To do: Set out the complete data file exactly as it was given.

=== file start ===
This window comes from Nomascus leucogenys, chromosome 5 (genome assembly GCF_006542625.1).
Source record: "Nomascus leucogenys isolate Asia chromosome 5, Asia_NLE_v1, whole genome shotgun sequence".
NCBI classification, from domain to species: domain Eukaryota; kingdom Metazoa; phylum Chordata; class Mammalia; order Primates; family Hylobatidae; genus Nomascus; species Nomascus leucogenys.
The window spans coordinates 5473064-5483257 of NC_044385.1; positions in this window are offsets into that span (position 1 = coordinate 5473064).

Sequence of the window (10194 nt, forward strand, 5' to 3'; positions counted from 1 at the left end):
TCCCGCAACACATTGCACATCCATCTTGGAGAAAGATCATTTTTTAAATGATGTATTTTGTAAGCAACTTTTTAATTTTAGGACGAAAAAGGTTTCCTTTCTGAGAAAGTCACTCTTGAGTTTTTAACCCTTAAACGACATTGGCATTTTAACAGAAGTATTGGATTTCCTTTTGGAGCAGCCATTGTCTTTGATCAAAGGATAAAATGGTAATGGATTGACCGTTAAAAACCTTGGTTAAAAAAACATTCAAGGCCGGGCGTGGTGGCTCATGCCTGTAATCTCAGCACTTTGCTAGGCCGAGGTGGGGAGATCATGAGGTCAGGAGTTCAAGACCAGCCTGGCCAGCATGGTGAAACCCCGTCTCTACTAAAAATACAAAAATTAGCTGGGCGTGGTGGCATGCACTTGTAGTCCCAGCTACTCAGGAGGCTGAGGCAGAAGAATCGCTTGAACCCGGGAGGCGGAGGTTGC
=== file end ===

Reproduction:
This window comes from Nomascus leucogenys, chromosome 5 (genome assembly GCF_006542625.1).
Source record: "Nomascus leucogenys isolate Asia chromosome 5, Asia_NLE_v1, whole genome shotgun sequence".
NCBI classification, from domain to species: domain Eukaryota; kingdom Metazoa; phylum Chordata; class Mammalia; order Primates; family Hylobatidae; genus Nomascus; species Nomascus leucogenys.
The window spans coordinates 5473064-5483257 of NC_044385.1; positions in this window are offsets into that span (position 1 = coordinate 5473064).

Sequence of the window (10194 nt, forward strand, 5' to 3'; positions counted from 1 at the left end):
TCCCGCAACACATTGCACATCCATCTTGGAGAAAGATCATTTTTTAAATGATGTATTTTGTAAGCAACTTTTTAATTTTAGGACGAAAAAGGTTTCCTTTCTGAGAAAGTCACTCTTGAGTTTTTAACCCTTAAACGACATTGGCATTTTAACAGAAGTATTGGATTTCCTTTTGGAGCAGCCATTGTCTTTGATCAAAGGATAAAATGGTAATGGATTGACCGTTAAAAACCTTGGTTAAAAAAACATTCAAGGCCGGGCGTGGTGGCTCATGCCTGTAATCTCAGCACTTTGCTAGGCCGAGGTGGGGAGATCATGAGGTCAGGAGTTCAAGACCAGCCTGGCCAGCATGGTGAAACCCCGTCTCTACTAAAAATACAAAAATTAGCTGGGCGTGGTGGCATGCACTTGTAGTCCCAGCTACTCAGGAGGCTGAGGCAGAAGAATCGCTTGAACCCGGGAGGCGGAGGTTGC